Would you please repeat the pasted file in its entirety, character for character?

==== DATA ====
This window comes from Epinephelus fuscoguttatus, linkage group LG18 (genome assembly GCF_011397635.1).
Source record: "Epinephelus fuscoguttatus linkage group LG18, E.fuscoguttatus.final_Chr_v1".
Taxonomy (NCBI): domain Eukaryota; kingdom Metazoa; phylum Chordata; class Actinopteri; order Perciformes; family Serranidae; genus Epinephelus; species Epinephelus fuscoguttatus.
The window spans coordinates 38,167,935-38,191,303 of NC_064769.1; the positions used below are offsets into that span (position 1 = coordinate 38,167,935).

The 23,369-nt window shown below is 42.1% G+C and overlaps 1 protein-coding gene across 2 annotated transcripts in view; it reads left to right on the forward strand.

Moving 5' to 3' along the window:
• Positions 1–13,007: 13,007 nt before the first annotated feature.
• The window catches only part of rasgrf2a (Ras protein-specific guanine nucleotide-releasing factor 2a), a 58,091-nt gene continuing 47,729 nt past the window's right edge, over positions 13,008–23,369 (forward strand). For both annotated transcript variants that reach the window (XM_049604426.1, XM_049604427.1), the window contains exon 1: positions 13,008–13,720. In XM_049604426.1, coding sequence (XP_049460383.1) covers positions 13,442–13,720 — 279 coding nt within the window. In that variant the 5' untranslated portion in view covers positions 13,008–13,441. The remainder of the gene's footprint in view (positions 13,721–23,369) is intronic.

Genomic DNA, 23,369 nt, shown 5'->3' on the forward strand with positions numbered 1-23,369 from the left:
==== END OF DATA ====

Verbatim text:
This window comes from Epinephelus fuscoguttatus, linkage group LG18 (genome assembly GCF_011397635.1).
Source record: "Epinephelus fuscoguttatus linkage group LG18, E.fuscoguttatus.final_Chr_v1".
Taxonomy (NCBI): domain Eukaryota; kingdom Metazoa; phylum Chordata; class Actinopteri; order Perciformes; family Serranidae; genus Epinephelus; species Epinephelus fuscoguttatus.
The window spans coordinates 38,167,935-38,191,303 of NC_064769.1; the positions used below are offsets into that span (position 1 = coordinate 38,167,935).

The 23,369-nt window shown below is 42.1% G+C and overlaps 1 protein-coding gene across 2 annotated transcripts in view; it reads left to right on the forward strand.

Moving 5' to 3' along the window:
• Positions 1–13,007: 13,007 nt before the first annotated feature.
• The window catches only part of rasgrf2a (Ras protein-specific guanine nucleotide-releasing factor 2a), a 58,091-nt gene continuing 47,729 nt past the window's right edge, over positions 13,008–23,369 (forward strand). For both annotated transcript variants that reach the window (XM_049604426.1, XM_049604427.1), the window contains exon 1: positions 13,008–13,720. In XM_049604426.1, coding sequence (XP_049460383.1) covers positions 13,442–13,720 — 279 coding nt within the window. In that variant the 5' untranslated portion in view covers positions 13,008–13,441. The remainder of the gene's footprint in view (positions 13,721–23,369) is intronic.

Genomic DNA, 23,369 nt, shown 5'->3' on the forward strand with positions numbered 1-23,369 from the left: